The more I saw, the more I had to (somewhat begrudgingly) respect the complexity of the game. Because it really is complex. And the athleticism is astounding. It doesn't hurt that Aaron Rodgers is easy on the eyes AND the king of Hail Mary passes. Seriously. So for the first time in my life, I actually self-identify as a fan of a professional sports team. I am a Cheesehead. And I am proud. I am seriously considering buying Packer paraphernalia.

Now I would like to show off some of the things I have learned, mostly from watching with people who have been watching football their entire lives. Every game I feel like I learn something new!

1. It is important to "protect the pocket." I think this refers to keeping the quarterback from getting sacked before he can throw the ball. The pocket "collapsing" is bad for the offense. I think.

2. A football team is really like several teams! There are the offense guys and the defense guys, and the special teams guys like kickers. I JUST LEARNED THIS!  I had no idea the quarterback didn't play the whole game. Mind. Blown.

3. People talk a lot about "the line of scrimmage." Important shit goes on there. I'm not sure exactly what. Regardless, "scrimmage" is a fun word to say. Also fun: "blitz."  

4. Penalties can be declined. I find this a little confusing, to be honest -- in other sports, I'm pretty sure fouls are fouls.

5. Time outs are not just breaks -- they are strategic ways to slow down the game and are often reserved for the final minutes. But the clock also stops during a time out, so I'm not sure how that works. Maybe it can break the other team's momentum? I just know that if a team still has all their time outs toward the end of the game, and they are losing, it's good that they have those time outs. For some reason.

6. There are tricks! I just learned about fake punts, when the punt team (another team!) comes on the field, but then instead of punting, the QB runs a play. They fake out the other team, and it's sneaky.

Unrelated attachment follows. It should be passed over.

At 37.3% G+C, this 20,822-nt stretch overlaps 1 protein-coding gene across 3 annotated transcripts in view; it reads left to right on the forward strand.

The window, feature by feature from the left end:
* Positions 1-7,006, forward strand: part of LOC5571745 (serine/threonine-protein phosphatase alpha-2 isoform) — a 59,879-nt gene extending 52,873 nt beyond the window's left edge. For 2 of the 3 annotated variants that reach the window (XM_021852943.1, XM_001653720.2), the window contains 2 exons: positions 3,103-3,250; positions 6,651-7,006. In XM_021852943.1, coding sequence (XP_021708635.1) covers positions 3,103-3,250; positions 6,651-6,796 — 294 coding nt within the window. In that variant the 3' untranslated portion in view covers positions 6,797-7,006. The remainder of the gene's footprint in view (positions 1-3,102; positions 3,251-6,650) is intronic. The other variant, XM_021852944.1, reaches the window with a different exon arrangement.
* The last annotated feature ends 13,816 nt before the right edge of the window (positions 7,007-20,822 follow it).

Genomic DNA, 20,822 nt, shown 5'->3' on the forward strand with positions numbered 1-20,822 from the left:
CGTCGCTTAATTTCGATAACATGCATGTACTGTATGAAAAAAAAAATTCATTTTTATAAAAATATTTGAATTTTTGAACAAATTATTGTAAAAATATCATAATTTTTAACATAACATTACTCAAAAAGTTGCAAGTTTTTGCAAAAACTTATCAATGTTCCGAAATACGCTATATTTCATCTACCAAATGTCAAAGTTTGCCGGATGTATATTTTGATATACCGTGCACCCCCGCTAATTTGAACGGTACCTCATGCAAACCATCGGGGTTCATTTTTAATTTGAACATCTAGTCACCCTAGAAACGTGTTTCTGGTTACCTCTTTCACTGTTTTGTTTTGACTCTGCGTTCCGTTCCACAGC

7. Everyone is guilty of holding, but the goal is to not get called on it. And which way your body is facing can mean the difference between getting busted for pass interference pass interference.

8. Fumbles are exactly what they sound like. Adrian Peterson fumbles a lot, which is a bummer for Vikings fans.

9. Onside kicks are rarely successful but are exciting to watch.

10. Calling a time out right before a field goal is called "icing the kicker" so he might get psyched out and miss. It's kind of mean, in my opinion. Dude's been waiting to whole game to do his thing, so just let him, alright?

I'm really impressed with my knowledge. But not as impressed as I am with Aaron Rodgers's arm.


Monday, November 23, 2015

On Hating Eau Claire (and Elephants)

The railroad crossing on Starr Avenue in Eau Claire will always remind me of the night I came close to driving at full speed into a moving train.


It was the night of the day when I discovered that the person I loved and wanted to spend my life with, who the previous week had been helping me recover from a major surgery, had cheated on me. Had been messaging strangers online and on at least one occasion, fucked one. I thought the pain I felt would surely kill me; the train was just a way to expedite things. As I sat in my car, contemplating (how fast would I need to be going to ensure instant death? Should I unbuckle my seatbelt?) the point became moot – the train finished crossing and I was still breathing. The urge to annihilate myself temporarily abated. I continued on to my destination – the regional two-gate airport to pick up my best friend who had gotten on a plane to be with me after receiving my distressed phone call.